Microprocessors had become so small that they only occupied a small part of the chip, so the issue was how to build software-based systems on a single chip or system on chip (SoC) solutions. Notwithstanding the huge investment and cost-of-ownership associated with maintaining a proprietary processor architecture. The majority of companies had neither design teams with the ability to build their own microprocessor, or the tools needed to make them usable. This is one of the main reasons that microprocessors were one of the first to use the IP license model and as a result, Arm was designed into more and more SoCs, especially in the explosively growing cell-phone market where Arm had gradually become the de-facto standard.
However, the Arm core was “hard IP” and its application to different technologies was a real problem. Arm needed to produce a synthesizable core that could be licensed to anyone without needing a technology-specific port of the core. In 2001 the ARM926EJ-S was announced. It was fully synthesizable with a 5 stage pipeline and an integrated MMU, as well as hardware support for Java acceleration and some DSP operations. It went on to be licensed by over 100 silicon vendors worldwide and has gone on to ship multiple billions of units.
The importance of the success of Arm’s partners was something that really stood out to me when I joined Arm nearly a year ago. As mentioned in my previous blog, the success of partners means success for Arm. It is one of the rare times in business when each company with which Arm conducts business has a symbiotic relationship of ‘better together’. This approach is aided by the fact that Arm is British, and headquartered in Britain (a somewhat neutral ground for the semiconductor industry). Arm has never been focused solely on a select number of partners, and to this day has had hundreds of partners worldwide.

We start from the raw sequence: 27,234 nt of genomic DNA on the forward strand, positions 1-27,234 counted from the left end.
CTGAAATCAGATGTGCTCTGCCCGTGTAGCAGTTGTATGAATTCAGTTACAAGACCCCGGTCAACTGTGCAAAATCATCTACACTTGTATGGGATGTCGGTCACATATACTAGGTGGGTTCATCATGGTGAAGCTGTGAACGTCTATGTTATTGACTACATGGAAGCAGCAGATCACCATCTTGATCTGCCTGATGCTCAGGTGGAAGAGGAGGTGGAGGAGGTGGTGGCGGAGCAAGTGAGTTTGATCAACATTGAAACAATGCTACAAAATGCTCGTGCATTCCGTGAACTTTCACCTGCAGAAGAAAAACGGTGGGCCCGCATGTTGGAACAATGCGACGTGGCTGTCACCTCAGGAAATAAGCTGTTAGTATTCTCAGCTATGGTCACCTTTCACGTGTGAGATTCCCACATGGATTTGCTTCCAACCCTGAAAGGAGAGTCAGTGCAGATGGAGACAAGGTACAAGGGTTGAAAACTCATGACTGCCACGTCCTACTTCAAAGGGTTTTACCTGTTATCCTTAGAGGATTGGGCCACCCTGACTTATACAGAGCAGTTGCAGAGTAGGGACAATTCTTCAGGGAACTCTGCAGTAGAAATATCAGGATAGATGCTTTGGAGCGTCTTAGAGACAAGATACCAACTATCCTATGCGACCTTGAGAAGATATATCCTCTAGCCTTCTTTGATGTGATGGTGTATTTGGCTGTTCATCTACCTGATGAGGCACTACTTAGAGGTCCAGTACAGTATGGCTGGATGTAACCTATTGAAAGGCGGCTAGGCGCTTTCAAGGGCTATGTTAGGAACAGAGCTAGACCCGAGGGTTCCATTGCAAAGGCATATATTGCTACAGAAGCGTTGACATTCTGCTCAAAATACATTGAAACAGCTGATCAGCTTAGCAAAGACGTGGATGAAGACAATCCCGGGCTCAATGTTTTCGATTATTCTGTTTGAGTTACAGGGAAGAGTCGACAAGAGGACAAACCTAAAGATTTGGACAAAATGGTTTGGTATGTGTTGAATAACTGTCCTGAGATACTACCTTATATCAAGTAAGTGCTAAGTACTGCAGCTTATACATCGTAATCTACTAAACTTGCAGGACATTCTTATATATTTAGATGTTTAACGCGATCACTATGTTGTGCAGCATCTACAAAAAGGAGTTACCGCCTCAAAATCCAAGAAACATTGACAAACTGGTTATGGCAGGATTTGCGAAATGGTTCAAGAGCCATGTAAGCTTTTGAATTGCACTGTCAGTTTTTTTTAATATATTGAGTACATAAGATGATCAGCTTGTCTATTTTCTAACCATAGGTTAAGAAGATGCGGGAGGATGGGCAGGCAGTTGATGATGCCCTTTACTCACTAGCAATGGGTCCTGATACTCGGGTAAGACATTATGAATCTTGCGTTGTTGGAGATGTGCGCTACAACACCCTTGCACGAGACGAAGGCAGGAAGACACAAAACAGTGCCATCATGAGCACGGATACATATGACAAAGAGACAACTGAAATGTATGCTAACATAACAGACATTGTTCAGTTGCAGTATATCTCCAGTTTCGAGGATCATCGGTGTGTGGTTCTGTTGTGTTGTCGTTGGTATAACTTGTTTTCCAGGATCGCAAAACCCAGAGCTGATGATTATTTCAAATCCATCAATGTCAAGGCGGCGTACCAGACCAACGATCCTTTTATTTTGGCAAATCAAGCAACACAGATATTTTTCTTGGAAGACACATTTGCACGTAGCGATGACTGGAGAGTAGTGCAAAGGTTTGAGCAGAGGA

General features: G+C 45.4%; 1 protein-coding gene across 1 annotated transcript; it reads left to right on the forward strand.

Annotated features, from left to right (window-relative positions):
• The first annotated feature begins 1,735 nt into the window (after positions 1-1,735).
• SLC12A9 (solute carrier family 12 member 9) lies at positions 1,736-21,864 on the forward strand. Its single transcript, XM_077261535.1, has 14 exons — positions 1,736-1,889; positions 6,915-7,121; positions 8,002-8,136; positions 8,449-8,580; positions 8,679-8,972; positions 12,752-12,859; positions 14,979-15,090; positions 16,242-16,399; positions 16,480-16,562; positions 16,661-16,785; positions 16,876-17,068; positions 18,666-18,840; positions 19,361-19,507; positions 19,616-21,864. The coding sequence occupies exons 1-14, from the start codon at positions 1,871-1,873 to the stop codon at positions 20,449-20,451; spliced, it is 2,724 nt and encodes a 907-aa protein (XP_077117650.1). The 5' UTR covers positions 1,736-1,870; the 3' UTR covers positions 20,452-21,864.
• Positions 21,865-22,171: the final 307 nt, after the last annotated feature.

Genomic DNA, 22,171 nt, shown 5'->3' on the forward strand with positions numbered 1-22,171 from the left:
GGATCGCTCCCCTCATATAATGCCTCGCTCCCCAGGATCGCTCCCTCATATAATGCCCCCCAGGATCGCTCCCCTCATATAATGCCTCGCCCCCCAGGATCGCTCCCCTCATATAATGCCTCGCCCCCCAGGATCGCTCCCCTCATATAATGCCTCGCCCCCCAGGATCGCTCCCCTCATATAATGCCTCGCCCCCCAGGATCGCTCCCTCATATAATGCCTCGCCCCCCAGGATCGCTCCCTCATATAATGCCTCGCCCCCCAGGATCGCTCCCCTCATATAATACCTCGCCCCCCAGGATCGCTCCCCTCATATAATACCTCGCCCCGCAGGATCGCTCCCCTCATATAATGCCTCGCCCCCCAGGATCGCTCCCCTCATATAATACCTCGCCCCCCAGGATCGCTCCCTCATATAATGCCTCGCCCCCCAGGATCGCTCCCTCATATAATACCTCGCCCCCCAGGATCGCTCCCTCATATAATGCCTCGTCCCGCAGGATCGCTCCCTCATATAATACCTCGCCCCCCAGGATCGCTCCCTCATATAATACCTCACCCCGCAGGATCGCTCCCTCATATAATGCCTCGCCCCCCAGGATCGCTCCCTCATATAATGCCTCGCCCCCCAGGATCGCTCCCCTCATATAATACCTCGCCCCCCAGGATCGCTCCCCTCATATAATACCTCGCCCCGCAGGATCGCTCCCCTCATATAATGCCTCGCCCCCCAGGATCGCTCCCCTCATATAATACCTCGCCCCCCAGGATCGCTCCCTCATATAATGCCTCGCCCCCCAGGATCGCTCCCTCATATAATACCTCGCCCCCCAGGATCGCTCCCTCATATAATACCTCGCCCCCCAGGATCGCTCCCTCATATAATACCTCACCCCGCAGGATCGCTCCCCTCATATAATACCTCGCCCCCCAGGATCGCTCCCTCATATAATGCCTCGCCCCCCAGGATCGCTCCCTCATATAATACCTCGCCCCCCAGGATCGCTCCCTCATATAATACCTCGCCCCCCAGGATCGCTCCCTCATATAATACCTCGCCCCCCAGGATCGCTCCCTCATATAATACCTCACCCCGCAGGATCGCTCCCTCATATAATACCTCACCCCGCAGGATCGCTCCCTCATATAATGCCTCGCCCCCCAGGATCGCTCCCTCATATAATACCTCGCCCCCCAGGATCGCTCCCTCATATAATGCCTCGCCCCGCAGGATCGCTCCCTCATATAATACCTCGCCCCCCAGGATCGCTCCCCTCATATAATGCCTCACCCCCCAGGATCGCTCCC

The Arm Logo in 2005, which was replaced in 2017
After the dot com crash the industry was still recovering, as was Arm. However steady growth and the ARM9 became the new ARM7, which became the ARM9E and then the ARM10. The ARM10 and ARM11 technology really broke new ground in terms of low power, high performance processing. Arm tripled its headcount from 400 people to 1,300 people in only 3 years! But Arm was a more mature, smarter company by this point, and realized they could not continue the upwards and to the right trend of their current offerings. They decided to diversify the offerings to cover all the needs of the industry.